“Sure, ” I said. “Just make sure to whisper.”

He grabbed a piece of paper and created a tally chart with the two name options. Then, he quietly approached each classmate, asking them to vote.

At the end of Quiet Time, we were all on the edge of our seats. C stood up and made the announcement: It was a close contest, but…

Hugo won the day!

And now, we watch and wait.

Be sure to stay tuned for the next installment of Adventures with Bob Weezer, Hugo, Butter and Chrysalissy.

Change is Coming

Winter is an etching, spring a watercolor, summer an oil painting and autumn a mosaic of them all. ~Stanley Horowitz

I’ve been feeling change lately, like a physical presence. Perhaps it’s school starting or the thread of chill in the morning air. Perhaps it’s the shift in light to a rich, golden hue. Or perhaps it’s that night lingers into morning and arrives earlier each day. Clearly, fall is edging closer.

Autumn invites nostalgia in.
Come sit beside me. Time is passing. Let’s linger here for a moment together.

I find myself feeling slightly more vulnerable to my memories, to recent losses. Contemplative. There’s a shift in the air. A shift in me. Everything feels just a bit different. On the cusp. Summer is sighing, fading away as fall steps in. It’s both beautiful and faintly unsettling. My feelings and thoughts rustle like leaves in a breeze, kaleidoscopic–a flickering mosaic of past, present and future.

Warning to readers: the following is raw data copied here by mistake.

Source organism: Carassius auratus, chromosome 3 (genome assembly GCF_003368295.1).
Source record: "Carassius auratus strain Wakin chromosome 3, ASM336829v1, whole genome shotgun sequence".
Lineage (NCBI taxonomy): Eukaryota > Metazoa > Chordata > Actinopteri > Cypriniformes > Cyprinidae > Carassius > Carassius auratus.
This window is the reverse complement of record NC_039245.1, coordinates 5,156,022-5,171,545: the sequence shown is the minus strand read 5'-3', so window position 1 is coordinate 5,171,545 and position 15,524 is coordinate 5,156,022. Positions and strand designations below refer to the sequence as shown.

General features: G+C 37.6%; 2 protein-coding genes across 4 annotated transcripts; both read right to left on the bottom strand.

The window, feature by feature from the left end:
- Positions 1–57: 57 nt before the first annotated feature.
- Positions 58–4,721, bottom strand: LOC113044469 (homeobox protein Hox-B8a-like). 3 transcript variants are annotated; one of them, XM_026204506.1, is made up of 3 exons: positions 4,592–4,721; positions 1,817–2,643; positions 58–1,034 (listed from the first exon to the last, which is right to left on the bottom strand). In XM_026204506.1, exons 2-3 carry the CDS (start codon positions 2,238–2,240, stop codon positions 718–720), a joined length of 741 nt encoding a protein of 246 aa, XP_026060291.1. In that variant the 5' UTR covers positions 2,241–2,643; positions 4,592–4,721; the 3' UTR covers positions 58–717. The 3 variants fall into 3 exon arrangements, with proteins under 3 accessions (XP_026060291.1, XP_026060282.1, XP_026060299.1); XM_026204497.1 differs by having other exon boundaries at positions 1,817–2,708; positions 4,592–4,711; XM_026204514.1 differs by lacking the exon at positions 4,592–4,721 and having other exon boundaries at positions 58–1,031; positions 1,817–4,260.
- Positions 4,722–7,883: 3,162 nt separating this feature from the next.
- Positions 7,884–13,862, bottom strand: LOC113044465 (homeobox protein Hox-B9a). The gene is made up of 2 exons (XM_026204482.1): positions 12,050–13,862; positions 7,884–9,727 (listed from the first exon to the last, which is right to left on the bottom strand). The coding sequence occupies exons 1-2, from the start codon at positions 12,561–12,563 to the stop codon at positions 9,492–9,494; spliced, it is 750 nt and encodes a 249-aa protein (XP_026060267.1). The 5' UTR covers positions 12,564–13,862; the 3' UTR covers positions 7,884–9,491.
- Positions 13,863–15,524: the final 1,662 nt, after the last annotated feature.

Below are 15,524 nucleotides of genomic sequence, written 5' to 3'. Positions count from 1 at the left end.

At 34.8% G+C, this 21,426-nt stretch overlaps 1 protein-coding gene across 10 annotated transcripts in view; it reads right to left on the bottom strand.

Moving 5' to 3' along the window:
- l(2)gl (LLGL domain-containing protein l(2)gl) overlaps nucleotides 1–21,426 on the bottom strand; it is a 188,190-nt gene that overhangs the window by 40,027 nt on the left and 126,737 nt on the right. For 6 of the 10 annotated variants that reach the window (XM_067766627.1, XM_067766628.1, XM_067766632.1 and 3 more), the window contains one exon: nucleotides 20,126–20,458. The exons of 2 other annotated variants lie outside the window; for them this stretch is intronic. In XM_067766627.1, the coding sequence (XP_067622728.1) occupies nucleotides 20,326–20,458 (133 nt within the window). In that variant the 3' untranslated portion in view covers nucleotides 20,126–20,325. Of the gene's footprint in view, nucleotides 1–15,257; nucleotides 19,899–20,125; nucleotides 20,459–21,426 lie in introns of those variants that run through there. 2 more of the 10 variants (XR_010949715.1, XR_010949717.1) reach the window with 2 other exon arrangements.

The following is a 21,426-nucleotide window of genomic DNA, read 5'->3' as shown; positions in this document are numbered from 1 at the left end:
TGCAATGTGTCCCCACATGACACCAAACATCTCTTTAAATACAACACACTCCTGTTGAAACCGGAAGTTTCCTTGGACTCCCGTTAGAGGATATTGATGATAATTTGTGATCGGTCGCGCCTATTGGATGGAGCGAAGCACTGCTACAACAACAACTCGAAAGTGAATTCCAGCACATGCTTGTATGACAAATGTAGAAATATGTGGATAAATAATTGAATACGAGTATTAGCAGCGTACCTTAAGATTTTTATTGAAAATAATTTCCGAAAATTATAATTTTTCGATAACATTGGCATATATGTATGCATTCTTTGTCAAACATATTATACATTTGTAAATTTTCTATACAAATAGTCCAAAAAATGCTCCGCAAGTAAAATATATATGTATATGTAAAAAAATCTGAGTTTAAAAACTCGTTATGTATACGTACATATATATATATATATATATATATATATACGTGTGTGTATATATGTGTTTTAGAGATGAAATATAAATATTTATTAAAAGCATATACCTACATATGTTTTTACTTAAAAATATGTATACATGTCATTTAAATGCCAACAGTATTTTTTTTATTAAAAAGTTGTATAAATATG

Yesterday morning I went to the river to greet the day, something I have seldom done of late. I wanted to be surrounded by the cool serenity of dawn. To slow time down and watch the day awaken. To wrap a blanket of calm around me. 

Clouds and light stirred and shifted, layered land, water and sky. Boundaries blurred. 

The river slipped in and out of sight behind gilded grasses and veils of glowing mist.

With every moment, the light changed. The view altered. Inevitably clearer, yet still transitioning. Sky. Clouds. Land. Mist. Water. Separating into distinct yet interwoven layers.

I heard them before I saw them. The mournful cries rebounded off the low-lying clouds and filled the chilly air. Unmistakeable. The keen call of Canada geese. I scanned the skies, thinking, as always when I hear them, of Rachel Field’s poem. Something told the wild geese… They flew low above the marsh, passed overhead, then soared around the bend in the river and out of sight. 

Change is coming.

First Day